Confucius Institute to hold symposium on Chinese ceramic art Oct. 13
Contact: Peggy Binette 803-777-5400 email@example.com
Learn about the art and history of Chinese ceramics at a symposium Oct. 13 at the University of South Carolina.
After a morning workshop, the symposium will feature a series of afternoon presentations at McKissick Museum and an evening lecture at McMaster.
All events are free and open to the public.
“This symposium, which follows ‘Eye to the East,’ a large show of Chinese ceramics, which was on display in 2009 at the Columbia Museum of Art and sponsored by the Confucius Institute, presents the best scholarship on Chinese ceramic art in the history of South Carolina,” said Dr. Tan Ye, director of the Confucius Institute.
Ye said people who attend will leave with a rich understanding of the ancient traditions, artistry and influence of Chinese ceramics, including pottery and porcelain.
The daylong event will begin with a workshop and ceramics demonstration by Jiansheng Li, a ceramic artist from Jindezhen, China, and Gary Erickson, a ceramics professor at Macalester College, from 10 a.m. – 12:45 p.m. in McMaster College, Room 103.
Afternoon sessions will be from 3 – 6 p.m. on the museum’s first floor and will feature presentations on the tradition and history of Chinese ceramics and how to authenticate them. The schedule includes:
• “Authenticating Chinese Porcelain” by Xinyu Shen, senior research fellow at the Hangzhou Historical Museum;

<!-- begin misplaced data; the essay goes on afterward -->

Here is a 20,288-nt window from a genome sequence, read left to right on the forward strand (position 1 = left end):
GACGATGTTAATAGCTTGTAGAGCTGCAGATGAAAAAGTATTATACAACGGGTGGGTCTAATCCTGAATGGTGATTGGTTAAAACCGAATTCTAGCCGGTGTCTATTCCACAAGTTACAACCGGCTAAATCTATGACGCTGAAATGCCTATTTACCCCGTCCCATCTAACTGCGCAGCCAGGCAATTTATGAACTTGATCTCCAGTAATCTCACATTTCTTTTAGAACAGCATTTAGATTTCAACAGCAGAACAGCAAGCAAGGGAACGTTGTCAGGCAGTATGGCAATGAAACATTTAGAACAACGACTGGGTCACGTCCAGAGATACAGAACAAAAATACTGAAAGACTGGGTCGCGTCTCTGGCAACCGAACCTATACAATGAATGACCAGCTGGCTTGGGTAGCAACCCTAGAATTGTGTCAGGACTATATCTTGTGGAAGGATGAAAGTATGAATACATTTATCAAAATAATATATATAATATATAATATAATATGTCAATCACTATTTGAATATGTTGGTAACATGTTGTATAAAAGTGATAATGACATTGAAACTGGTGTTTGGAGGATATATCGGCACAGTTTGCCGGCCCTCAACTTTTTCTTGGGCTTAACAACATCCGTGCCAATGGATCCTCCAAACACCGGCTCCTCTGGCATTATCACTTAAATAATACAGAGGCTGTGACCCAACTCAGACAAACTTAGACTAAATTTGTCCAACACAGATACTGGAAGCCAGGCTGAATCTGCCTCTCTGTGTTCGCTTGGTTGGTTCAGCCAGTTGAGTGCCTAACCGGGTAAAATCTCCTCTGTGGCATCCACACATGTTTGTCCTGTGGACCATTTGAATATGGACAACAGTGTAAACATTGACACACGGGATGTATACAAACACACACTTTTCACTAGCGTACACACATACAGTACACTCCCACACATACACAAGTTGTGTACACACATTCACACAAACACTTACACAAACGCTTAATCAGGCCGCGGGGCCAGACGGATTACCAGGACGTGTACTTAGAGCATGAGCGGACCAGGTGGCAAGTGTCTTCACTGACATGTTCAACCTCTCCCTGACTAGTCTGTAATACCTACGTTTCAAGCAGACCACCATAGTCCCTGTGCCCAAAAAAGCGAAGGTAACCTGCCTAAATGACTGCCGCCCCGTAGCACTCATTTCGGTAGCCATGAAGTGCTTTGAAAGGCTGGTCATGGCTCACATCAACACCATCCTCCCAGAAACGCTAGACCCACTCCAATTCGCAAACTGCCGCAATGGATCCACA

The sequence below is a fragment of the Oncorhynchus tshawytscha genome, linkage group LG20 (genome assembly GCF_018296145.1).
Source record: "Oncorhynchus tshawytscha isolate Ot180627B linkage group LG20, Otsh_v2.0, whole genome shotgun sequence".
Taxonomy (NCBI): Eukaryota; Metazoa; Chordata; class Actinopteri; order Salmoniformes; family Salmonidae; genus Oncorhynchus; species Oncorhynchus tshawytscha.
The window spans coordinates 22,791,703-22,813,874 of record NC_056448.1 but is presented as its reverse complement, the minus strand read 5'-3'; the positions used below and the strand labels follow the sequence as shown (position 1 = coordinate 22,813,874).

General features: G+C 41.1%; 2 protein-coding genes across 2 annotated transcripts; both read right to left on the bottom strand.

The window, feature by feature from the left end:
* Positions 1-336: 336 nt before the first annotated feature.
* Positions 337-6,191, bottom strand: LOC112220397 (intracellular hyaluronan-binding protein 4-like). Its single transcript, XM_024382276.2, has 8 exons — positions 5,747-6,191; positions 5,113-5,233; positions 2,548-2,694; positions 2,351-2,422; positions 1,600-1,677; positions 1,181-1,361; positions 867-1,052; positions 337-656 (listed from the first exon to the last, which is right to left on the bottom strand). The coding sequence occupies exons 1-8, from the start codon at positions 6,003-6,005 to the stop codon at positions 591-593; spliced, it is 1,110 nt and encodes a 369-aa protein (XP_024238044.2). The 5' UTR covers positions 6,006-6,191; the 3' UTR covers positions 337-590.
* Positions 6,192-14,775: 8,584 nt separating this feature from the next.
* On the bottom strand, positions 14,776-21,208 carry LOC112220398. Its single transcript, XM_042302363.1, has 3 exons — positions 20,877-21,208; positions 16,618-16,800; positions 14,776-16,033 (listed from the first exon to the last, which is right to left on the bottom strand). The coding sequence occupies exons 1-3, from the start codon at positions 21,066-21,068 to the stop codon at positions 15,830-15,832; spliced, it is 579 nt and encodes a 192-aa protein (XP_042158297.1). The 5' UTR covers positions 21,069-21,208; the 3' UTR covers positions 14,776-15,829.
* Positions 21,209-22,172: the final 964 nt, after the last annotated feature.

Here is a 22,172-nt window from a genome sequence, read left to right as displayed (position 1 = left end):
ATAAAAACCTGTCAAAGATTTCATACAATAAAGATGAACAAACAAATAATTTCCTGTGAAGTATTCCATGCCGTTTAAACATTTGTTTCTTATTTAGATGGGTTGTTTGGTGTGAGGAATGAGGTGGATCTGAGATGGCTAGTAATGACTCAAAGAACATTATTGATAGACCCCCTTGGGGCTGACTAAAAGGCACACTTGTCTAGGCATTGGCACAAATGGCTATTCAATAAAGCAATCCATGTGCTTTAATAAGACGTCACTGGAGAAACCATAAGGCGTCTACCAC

• “Lost Art: The Ceramics of Xixia Kingdom” by Tian Hang, an artist and historian of Chinese ceramic art;
• “The Art of Porcelain Capital Jingdezhen” by Li;
• “Jingdezehn and Me” by Erickson; and
• “Ceramic Art in Taiwan” by Scotchie.
B.J Zhang, a Chinese artist and USC graduate student in art, will share his views on contemporary Chinese art in a presentation at 8:15 p.m. in McMaster College. His talk is titled “Modern Art in China and Me.”
An exhibit of Southern pottery influenced by Chinese ceramic traditions will be on display in the second floor of McKissick Museum. Included will be examples of the alkaline-glazed stoneware tradition from Edgefield along with master works from the Jugtown Pottery in Seagrove, N.C.
The Chinese Ceramic Art symposium is co-sponsored by USC’s Confucius Institute and the College of Arts and Sciences’ department of art. For more information, contact Sandra Sabo in the Confucius Institute at 803-777-7660 or via email at firstname.lastname@example.org.
USC is the first research university in South Carolina to establish a Confucius Institute (CI) in collaboration with the Beijing Language and Culture University (BLCU) and the Office of Chinese Language Council International, a division of the Chinese Ministry of Education.
For more information about the CI, its programs and events, visit the website: www.cas.sc.edu/ci
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